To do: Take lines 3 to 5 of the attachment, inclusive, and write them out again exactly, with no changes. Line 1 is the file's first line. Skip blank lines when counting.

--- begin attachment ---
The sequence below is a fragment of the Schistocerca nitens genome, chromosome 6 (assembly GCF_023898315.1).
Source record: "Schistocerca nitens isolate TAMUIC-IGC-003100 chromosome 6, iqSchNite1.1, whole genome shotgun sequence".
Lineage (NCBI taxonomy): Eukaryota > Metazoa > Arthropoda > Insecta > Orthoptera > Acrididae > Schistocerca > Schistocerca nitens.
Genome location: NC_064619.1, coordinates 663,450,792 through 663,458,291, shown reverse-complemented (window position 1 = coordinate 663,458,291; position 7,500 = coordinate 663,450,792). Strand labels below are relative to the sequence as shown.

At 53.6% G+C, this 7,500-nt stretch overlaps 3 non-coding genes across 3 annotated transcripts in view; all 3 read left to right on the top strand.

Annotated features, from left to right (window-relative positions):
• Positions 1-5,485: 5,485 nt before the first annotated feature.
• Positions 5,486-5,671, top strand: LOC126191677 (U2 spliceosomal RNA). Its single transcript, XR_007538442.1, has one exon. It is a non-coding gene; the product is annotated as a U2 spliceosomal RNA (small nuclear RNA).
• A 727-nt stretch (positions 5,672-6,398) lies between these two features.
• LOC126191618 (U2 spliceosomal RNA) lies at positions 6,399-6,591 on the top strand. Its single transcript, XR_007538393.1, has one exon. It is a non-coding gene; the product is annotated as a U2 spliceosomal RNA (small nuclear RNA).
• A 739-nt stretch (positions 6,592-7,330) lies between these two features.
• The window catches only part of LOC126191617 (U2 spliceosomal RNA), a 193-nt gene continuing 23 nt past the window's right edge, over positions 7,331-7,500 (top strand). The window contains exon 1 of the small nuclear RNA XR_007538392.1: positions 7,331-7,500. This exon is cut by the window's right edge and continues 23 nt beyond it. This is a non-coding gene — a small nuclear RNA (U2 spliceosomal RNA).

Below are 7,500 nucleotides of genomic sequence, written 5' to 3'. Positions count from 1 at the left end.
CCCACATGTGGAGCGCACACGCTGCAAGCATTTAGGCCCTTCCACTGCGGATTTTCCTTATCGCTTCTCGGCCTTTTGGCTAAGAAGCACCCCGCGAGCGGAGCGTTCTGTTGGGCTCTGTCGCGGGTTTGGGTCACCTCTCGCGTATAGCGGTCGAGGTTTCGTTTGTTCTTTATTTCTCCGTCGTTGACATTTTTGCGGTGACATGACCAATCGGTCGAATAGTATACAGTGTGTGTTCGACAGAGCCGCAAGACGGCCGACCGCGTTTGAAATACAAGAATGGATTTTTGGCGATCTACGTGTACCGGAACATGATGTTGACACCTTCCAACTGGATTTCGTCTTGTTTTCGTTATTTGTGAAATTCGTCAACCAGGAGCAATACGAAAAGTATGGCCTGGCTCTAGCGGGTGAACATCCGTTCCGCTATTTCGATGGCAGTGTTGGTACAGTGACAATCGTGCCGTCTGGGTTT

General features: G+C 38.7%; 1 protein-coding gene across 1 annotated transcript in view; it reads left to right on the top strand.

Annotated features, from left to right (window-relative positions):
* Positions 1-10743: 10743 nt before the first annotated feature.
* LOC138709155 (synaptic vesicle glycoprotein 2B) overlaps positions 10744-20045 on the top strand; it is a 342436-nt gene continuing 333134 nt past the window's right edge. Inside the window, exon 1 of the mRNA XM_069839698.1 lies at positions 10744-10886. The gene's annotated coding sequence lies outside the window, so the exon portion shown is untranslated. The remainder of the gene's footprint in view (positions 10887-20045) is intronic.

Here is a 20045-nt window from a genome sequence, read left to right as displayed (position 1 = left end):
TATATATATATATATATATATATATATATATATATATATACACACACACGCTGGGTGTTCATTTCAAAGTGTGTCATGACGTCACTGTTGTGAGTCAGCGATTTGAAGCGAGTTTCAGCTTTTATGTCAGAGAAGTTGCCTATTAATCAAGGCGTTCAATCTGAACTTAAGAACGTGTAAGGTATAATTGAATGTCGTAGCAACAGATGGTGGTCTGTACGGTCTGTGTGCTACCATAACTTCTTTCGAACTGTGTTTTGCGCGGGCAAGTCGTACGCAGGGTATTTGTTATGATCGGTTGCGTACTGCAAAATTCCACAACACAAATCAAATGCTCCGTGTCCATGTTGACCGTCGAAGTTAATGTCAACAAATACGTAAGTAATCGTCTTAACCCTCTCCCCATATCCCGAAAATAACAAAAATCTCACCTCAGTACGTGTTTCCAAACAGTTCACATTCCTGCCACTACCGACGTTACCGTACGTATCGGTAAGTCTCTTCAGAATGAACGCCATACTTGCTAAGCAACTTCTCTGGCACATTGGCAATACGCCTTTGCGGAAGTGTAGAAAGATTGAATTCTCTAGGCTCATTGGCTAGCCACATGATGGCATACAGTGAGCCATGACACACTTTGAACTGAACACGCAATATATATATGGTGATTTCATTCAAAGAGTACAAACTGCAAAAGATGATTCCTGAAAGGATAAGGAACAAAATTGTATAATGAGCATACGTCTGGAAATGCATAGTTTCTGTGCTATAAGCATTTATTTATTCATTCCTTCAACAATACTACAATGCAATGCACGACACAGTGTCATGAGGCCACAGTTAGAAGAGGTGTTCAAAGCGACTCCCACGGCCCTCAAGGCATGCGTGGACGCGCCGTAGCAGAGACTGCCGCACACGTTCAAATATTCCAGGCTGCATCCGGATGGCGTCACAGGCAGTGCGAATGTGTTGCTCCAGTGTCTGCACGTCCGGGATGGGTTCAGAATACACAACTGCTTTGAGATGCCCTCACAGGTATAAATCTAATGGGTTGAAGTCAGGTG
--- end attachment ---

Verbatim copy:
Lineage (NCBI taxonomy): Eukaryota > Metazoa > Arthropoda > Insecta > Orthoptera > Acrididae > Schistocerca > Schistocerca nitens.
Genome location: NC_064619.1, coordinates 663,450,792 through 663,458,291, shown reverse-complemented (window position 1 = coordinate 663,458,291; position 7,500 = coordinate 663,450,792). Strand labels below are relative to the sequence as shown.

At 53.6% G+C, this 7,500-nt stretch overlaps 3 non-coding genes across 3 annotated transcripts in view; all 3 read left to right on the top strand.